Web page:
16. 16. Present point of view - Ridge to Valley <ul><li>Protect the upper reaches to avoid erosion and reduce runoff </li></ul><ul><li>Avoid siltation of structures in the middle and lower catchments </li></ul><ul><li>Ensure the cost effectiveness of structures in the valley </li></ul><ul><li>Improve over all efficiency of measures </li></ul>
  17. 17. Soil Conservation <ul><li>Present Measures </li></ul><ul><li>Continuous Contour Trenches </li></ul><ul><li>Staggered Contour Trenches </li></ul><ul><li>Continuous Contour Benches </li></ul><ul><li>Contour Farming </li></ul><ul><li>Present Objectives </li></ul><ul><li>Reduce Soil erosion </li></ul><ul><li>Provide vegetation cover </li></ul>Trenches on slopes will accelerate erosion sources from internet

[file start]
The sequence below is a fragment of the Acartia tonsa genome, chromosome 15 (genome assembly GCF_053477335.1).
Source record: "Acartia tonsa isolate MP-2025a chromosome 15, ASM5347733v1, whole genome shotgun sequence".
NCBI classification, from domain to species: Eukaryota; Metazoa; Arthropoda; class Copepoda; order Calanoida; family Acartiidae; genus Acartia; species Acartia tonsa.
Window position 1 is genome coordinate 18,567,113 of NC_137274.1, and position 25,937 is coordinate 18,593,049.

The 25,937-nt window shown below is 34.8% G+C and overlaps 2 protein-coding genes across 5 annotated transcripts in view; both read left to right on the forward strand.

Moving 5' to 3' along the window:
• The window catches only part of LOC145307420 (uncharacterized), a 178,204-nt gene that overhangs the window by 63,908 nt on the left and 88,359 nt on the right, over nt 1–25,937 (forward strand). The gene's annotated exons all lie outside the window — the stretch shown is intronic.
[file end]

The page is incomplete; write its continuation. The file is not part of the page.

18. 18. Soil Conservation- Ecological Point of View Every landscape has variety of vegetation cover spread all over the landscape through variety of land features right from upper reaches to bottom of any slope for example some where depressions, some where steep and medium slopes, rocky out crops etc. These cover types have a specific character and role to play with that land feature for example reducing erosion, absorbing rain shocks etc. . Shola Forests in ravines
  19. 19. <ul><li>Cover Type Management- a Missing Component </li></ul>Objectives Maintain an association between different land features and their vegetation cover over the landscape , so as to maintain the biological and physical processes (erosion etc.) over the landscape. Significance Contour trenches or benches as a generalized and uniform approach all over the slopes from top to bottom is ecologically incorrect and consideration of physical as well as biological processes according to land classes is important